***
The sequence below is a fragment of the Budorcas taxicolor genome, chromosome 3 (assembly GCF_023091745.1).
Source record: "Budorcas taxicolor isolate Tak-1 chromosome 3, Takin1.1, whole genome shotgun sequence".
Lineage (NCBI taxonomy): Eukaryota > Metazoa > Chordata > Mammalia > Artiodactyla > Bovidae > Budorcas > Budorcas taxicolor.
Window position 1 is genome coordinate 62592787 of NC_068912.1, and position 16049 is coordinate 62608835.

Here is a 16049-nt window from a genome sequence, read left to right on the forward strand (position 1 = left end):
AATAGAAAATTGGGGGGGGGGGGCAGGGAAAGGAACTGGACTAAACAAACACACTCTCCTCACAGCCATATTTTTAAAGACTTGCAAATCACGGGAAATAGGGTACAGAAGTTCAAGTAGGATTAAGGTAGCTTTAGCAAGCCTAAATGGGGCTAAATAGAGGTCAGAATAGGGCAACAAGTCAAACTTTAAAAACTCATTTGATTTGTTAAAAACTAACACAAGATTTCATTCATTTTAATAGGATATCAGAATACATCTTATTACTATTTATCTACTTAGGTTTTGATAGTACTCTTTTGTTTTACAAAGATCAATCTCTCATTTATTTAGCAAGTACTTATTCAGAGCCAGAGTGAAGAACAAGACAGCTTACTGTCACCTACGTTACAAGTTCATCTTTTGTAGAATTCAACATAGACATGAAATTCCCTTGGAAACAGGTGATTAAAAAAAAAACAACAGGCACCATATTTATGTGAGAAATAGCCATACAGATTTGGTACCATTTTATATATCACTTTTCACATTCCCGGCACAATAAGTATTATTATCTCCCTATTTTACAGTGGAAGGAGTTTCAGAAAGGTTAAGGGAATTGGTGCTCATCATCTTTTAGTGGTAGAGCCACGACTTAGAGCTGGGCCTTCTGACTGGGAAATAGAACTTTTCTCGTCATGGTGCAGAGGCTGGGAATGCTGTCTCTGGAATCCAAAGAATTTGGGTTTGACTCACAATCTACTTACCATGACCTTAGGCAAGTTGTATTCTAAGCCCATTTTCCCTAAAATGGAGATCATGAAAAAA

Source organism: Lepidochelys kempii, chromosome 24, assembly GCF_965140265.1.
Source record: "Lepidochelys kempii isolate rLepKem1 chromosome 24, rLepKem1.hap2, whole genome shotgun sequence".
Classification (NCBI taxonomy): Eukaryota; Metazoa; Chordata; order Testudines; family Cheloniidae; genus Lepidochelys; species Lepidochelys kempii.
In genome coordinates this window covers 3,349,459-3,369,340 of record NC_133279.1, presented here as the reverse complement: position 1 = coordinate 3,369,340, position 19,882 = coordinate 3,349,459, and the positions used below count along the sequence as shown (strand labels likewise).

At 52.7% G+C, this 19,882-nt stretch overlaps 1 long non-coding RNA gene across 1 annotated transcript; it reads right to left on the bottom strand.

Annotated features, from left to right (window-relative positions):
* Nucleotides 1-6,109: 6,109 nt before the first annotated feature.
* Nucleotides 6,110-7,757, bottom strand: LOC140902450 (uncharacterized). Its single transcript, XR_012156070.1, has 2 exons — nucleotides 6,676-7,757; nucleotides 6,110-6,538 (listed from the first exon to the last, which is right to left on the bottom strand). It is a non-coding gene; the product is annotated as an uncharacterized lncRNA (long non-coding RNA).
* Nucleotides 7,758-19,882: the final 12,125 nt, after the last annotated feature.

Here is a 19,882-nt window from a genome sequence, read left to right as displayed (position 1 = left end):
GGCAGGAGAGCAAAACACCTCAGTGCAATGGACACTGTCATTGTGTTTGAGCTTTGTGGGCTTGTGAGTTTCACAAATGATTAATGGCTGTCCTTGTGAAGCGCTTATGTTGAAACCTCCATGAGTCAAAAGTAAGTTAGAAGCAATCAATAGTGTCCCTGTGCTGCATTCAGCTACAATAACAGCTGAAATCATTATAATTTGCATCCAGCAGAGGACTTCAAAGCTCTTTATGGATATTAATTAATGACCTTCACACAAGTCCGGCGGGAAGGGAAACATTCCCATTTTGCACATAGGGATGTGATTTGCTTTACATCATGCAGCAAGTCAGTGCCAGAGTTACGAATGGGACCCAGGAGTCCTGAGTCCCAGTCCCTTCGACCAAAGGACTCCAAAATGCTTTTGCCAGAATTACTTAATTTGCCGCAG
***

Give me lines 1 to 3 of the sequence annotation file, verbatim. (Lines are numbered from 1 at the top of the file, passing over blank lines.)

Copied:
The sequence below is a fragment of the Budorcas taxicolor genome, chromosome 3 (assembly GCF_023091745.1).
Source record: "Budorcas taxicolor isolate Tak-1 chromosome 3, Takin1.1, whole genome shotgun sequence".
Lineage (NCBI taxonomy): Eukaryota > Metazoa > Chordata > Mammalia > Artiodactyla > Bovidae > Budorcas > Budorcas taxicolor.